Eleven senior managers are among the total of 111 staff  who have quit
the embattled Zimbabwe Broadcasting Holdings (ZBH) in the last 9
months, writes Gugu Ziyaphapha.

The massive staff exodus has seen the state broadcaster losing critical personnel such as experienced journalists, engineers and technicians because of poor working conditions and remuneration.

The employees, who were earning an average of Z$ 4 million (R93) per month, have gone to South Africa, Botswana, Malawi, Namibia and Britain in search of greener pastures. Many of them have ended up working as general labourers, domestic workers or security guards.

A former ZTV news reporter and bureau chief said he failed to find work as a journalist in South Africa, and is now working as a waiter in a Cape Town restaurant and is earning Z $ 60 million (R1400) per month.

Sources at ZBH’s human resources department say the government broadcaster is currently operating with less than 20% of the required skilled personnel.

The sources say despite the resignations, ZBH is still technically overstaffed because resignations are mostly among skilled staff, while unskilled workers stay behind.

A day after he was promoted to head the broadcaster’s Engineering Department, one senior engineer resigned to join the United Nations.

In order to be able to cover next March’s joint presidential and parliamentary elections, ZBH has resorted to hiking TV and radio licence fees so as to raise money for salaries, equipment and cars.

Meanwhile, ZBH’s CEO Henry Muradzikwa says the broadcaster is justified in  airing the controversial video footage showing former Catholic Archbishop Pius Ncube allegedly having sex with different women.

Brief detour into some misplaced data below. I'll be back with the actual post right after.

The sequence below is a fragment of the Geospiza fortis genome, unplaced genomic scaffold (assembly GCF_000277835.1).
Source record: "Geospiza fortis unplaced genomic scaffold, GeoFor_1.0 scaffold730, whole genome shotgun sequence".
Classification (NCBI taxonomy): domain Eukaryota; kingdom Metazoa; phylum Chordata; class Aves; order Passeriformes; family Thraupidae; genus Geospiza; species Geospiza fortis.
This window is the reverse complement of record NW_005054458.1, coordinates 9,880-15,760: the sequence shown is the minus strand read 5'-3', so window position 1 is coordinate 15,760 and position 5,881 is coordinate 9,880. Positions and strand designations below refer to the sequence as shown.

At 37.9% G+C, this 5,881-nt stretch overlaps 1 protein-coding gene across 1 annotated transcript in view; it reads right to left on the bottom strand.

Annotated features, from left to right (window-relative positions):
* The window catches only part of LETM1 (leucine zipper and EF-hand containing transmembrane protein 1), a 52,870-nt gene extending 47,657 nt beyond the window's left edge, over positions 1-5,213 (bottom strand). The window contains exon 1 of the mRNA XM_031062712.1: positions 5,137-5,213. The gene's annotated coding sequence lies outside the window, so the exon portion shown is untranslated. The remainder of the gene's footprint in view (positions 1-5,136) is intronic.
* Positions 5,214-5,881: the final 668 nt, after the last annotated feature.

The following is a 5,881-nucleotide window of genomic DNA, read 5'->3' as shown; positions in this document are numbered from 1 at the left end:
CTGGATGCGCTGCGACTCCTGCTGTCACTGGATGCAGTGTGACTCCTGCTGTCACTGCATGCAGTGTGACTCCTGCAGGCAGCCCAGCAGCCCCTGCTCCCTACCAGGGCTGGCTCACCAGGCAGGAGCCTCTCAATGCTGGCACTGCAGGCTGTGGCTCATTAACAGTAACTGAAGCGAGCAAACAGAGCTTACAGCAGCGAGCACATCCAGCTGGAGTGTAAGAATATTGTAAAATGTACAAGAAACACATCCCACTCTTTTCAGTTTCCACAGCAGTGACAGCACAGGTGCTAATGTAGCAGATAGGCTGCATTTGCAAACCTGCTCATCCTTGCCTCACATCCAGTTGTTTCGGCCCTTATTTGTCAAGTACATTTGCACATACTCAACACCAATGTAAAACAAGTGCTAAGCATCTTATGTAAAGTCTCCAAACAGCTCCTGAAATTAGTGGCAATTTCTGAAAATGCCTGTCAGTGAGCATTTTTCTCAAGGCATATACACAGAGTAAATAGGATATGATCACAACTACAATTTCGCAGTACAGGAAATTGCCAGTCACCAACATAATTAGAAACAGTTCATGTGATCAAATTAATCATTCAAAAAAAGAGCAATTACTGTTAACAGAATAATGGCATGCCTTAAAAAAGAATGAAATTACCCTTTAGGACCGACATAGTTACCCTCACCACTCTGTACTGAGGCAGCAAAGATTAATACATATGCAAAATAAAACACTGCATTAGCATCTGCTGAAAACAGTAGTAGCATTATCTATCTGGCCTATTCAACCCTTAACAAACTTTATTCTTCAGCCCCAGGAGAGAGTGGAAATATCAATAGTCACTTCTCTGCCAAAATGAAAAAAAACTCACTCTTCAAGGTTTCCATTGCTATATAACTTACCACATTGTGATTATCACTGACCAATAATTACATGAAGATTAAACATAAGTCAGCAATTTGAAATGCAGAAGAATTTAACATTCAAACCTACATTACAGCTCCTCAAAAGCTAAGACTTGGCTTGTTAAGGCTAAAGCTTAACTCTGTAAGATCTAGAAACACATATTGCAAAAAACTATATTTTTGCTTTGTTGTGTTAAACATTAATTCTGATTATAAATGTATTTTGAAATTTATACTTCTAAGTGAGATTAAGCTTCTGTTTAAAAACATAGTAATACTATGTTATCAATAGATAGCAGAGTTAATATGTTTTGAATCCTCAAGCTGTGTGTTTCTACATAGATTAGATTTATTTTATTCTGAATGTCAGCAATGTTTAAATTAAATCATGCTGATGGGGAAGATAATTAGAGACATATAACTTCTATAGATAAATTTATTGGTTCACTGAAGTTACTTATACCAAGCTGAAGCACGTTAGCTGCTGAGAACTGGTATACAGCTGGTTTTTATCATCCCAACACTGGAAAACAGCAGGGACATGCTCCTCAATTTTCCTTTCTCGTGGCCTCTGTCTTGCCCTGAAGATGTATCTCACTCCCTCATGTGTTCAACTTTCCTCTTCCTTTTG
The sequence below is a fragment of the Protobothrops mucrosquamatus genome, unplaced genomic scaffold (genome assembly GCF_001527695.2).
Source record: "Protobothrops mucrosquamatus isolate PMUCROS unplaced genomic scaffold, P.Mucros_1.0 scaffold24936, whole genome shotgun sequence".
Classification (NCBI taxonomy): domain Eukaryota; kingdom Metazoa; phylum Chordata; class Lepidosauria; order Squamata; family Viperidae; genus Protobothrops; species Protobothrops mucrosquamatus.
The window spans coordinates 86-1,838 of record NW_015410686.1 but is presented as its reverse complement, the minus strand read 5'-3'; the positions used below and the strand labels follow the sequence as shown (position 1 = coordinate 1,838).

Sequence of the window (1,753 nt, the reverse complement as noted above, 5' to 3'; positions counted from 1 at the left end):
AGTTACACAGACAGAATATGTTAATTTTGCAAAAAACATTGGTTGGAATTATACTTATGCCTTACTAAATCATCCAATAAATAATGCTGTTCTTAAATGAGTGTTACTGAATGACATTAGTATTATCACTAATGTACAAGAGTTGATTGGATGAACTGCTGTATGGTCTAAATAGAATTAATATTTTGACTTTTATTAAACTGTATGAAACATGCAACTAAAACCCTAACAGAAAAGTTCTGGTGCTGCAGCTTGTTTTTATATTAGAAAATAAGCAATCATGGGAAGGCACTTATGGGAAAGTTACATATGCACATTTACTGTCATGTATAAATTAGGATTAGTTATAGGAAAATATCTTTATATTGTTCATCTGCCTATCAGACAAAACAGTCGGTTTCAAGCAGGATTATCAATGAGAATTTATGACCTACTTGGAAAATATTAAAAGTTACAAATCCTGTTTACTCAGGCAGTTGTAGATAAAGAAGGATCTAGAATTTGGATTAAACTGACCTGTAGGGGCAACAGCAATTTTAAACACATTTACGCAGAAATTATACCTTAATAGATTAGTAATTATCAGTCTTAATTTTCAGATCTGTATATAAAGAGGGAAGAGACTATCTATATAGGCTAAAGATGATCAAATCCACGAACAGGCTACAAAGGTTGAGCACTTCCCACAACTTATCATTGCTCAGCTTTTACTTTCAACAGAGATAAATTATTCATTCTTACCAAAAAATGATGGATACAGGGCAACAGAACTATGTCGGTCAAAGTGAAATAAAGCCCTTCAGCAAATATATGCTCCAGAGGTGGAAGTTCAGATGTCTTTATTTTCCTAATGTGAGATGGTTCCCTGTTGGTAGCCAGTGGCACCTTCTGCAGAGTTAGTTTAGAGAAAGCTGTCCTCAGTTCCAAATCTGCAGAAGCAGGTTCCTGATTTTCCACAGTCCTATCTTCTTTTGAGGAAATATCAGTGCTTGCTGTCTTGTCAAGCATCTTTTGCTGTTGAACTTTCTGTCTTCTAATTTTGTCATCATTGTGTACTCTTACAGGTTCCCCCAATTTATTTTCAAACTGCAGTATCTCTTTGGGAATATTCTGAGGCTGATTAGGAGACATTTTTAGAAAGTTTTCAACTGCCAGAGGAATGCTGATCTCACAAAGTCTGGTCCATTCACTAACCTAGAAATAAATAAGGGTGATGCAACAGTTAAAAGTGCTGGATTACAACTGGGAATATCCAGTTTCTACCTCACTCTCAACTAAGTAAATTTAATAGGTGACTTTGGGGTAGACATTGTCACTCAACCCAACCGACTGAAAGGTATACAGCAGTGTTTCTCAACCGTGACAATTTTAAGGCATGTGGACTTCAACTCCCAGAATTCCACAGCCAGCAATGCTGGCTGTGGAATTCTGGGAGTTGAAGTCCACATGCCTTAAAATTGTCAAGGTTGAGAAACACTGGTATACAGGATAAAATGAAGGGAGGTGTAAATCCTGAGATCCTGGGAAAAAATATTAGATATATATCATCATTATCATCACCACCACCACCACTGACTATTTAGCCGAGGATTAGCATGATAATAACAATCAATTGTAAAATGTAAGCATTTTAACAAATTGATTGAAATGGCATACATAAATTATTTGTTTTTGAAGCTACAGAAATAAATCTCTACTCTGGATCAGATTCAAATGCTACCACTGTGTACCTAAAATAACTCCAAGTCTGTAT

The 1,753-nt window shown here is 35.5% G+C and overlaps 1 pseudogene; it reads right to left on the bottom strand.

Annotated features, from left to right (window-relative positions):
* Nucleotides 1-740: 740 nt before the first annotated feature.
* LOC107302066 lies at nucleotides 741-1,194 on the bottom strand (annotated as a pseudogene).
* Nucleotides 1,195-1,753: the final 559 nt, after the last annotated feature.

Muradzikwa says the video was screened because the broadcaster saw as being of national interest. When ZTV beamed the video it adhered to basic journalism requirements.

He says: "We had to show something as this was a breaking news item, especially involving a man of his stature. So the material was too tempting to ignore. We did not have to hide this but to show parts of the video. We ignored a lot of material, which was too explicit to broadcast"

The ZBH chief was responding to questions from opposition Movement for Democratic Change (MDC) MP, Murisi Zwizwayi who accused the broadcaster of violating the country’s anti-pornography laws by showing pornographic material on national television.

Muradzikwa also revealed to the portfolio committee on transport and communications that Ncube personally phoned him urging him not to screen the footage. The CEO also said that other Catholic bishops visited him (Muradzikwa) asking him to stop using it.

“The saga took everyone by surprise. It was too tempting to ignore. I had a delegation of bishops who came to see me. Even the archbishop telephoned me and said ‘is that necessary?”

The coverage not only sparked controversy because of its explicit nature, but it has raised accusations that the state media and the SA Broadcasting Corporation (SABC) allowed themselves to be drawn into an alleged smear campaign against Ncube, a vocal critic of President Robert Mugabe and the ruling Zanu PF.

SABC has reacted by firing its longtime Zimbabwe correspondent, Supa Mandiwanzira.

Mandiwanzira has been accused by the Solidarity Peace Trust of leading the media sting operation, believed to have been orchestrated by the secret police.

The former ZBC reporter argues that he executed his professional duties as a journalist when he covered the story

SABC spokesman, Kaizer Kganyago distanced the broadcaster (SABC) from Mandiwanzira saying the SABC is setting up its own bureau in Harare with its own staff.

Mandiwanzira, who is closely connected to Zanu PF, was a freelance correspondent for SABC.

Ncube stepped down as Archbishop on September 11 following a Z$20 billion (R1 155 000) lawsuit over an affair he is alleged to have conducted with a married parishioner.

Nelson Chamisa, another MDC legislator, also accused ZBH of being used by Zanu-PF for propaganda.

But Muradzikwa refuted the claims saying ZBH was not partisan and would afford everyone coverage during election time.

"Since independence when Zanu-PF came into power this perception has been there and we are trying to improve coverage as a single national broadcaster," says Muradzikwa.